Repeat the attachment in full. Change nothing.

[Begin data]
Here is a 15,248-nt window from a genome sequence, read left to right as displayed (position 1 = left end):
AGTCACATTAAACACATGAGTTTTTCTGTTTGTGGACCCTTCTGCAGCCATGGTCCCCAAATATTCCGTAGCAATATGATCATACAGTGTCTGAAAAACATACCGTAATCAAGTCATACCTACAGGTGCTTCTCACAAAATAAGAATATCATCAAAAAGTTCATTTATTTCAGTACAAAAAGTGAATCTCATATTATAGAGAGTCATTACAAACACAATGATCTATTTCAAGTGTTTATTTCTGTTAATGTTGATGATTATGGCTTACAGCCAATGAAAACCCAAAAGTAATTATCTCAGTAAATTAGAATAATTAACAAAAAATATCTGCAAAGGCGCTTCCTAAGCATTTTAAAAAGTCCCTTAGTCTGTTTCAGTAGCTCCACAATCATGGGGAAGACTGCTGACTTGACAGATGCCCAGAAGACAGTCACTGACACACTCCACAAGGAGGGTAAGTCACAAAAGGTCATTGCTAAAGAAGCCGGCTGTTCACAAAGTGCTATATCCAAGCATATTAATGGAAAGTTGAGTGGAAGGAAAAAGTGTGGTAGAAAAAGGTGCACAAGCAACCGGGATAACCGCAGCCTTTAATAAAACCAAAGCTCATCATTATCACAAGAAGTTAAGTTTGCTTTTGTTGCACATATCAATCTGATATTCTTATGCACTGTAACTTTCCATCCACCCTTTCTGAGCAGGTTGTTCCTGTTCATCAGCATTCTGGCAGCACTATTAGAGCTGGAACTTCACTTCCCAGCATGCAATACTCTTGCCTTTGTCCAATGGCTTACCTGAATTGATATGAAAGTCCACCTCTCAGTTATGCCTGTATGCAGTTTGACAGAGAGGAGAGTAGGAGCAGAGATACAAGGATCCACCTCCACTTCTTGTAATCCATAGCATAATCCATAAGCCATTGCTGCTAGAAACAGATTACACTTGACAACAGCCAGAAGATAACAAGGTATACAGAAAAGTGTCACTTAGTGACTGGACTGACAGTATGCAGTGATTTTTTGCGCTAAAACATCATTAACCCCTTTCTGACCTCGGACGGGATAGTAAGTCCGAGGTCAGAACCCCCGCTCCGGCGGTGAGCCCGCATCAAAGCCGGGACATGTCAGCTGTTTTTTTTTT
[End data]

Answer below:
Here is a 15,248-nt window from a genome sequence, read left to right as displayed (position 1 = left end):
AGTCACATTAAACACATGAGTTTTTCTGTTTGTGGACCCTTCTGCAGCCATGGTCCCCAAATATTCCGTAGCAATATGATCATACAGTGTCTGAAAAACATACCGTAATCAAGTCATACCTACAGGTGCTTCTCACAAAATAAGAATATCATCAAAAAGTTCATTTATTTCAGTACAAAAAGTGAATCTCATATTATAGAGAGTCATTACAAACACAATGATCTATTTCAAGTGTTTATTTCTGTTAATGTTGATGATTATGGCTTACAGCCAATGAAAACCCAAAAGTAATTATCTCAGTAAATTAGAATAATTAACAAAAAATATCTGCAAAGGCGCTTCCTAAGCATTTTAAAAAGTCCCTTAGTCTGTTTCAGTAGCTCCACAATCATGGGGAAGACTGCTGACTTGACAGATGCCCAGAAGACAGTCACTGACACACTCCACAAGGAGGGTAAGTCACAAAAGGTCATTGCTAAAGAAGCCGGCTGTTCACAAAGTGCTATATCCAAGCATATTAATGGAAAGTTGAGTGGAAGGAAAAAGTGTGGTAGAAAAAGGTGCACAAGCAACCGGGATAACCGCAGCCTTTAATAAAACCAAAGCTCATCATTATCACAAGAAGTTAAGTTTGCTTTTGTTGCACATATCAATCTGATATTCTTATGCACTGTAACTTTCCATCCACCCTTTCTGAGCAGGTTGTTCCTGTTCATCAGCATTCTGGCAGCACTATTAGAGCTGGAACTTCACTTCCCAGCATGCAATACTCTTGCCTTTGTCCAATGGCTTACCTGAATTGATATGAAAGTCCACCTCTCAGTTATGCCTGTATGCAGTTTGACAGAGAGGAGAGTAGGAGCAGAGATACAAGGATCCACCTCCACTTCTTGTAATCCATAGCATAATCCATAAGCCATTGCTGCTAGAAACAGATTACACTTGACAACAGCCAGAAGATAACAAGGTATACAGAAAAGTGTCACTTAGTGACTGGACTGACAGTATGCAGTGATTTTTTGCGCTAAAACATCATTAACCCCTTTCTGACCTCGGACGGGATAGTAAGTCCGAGGTCAGAACCCCCGCTCCGGCGGTGAGCCCGCATCAAAGCCGGGACATGTCAGCTGTTTTTTTTTT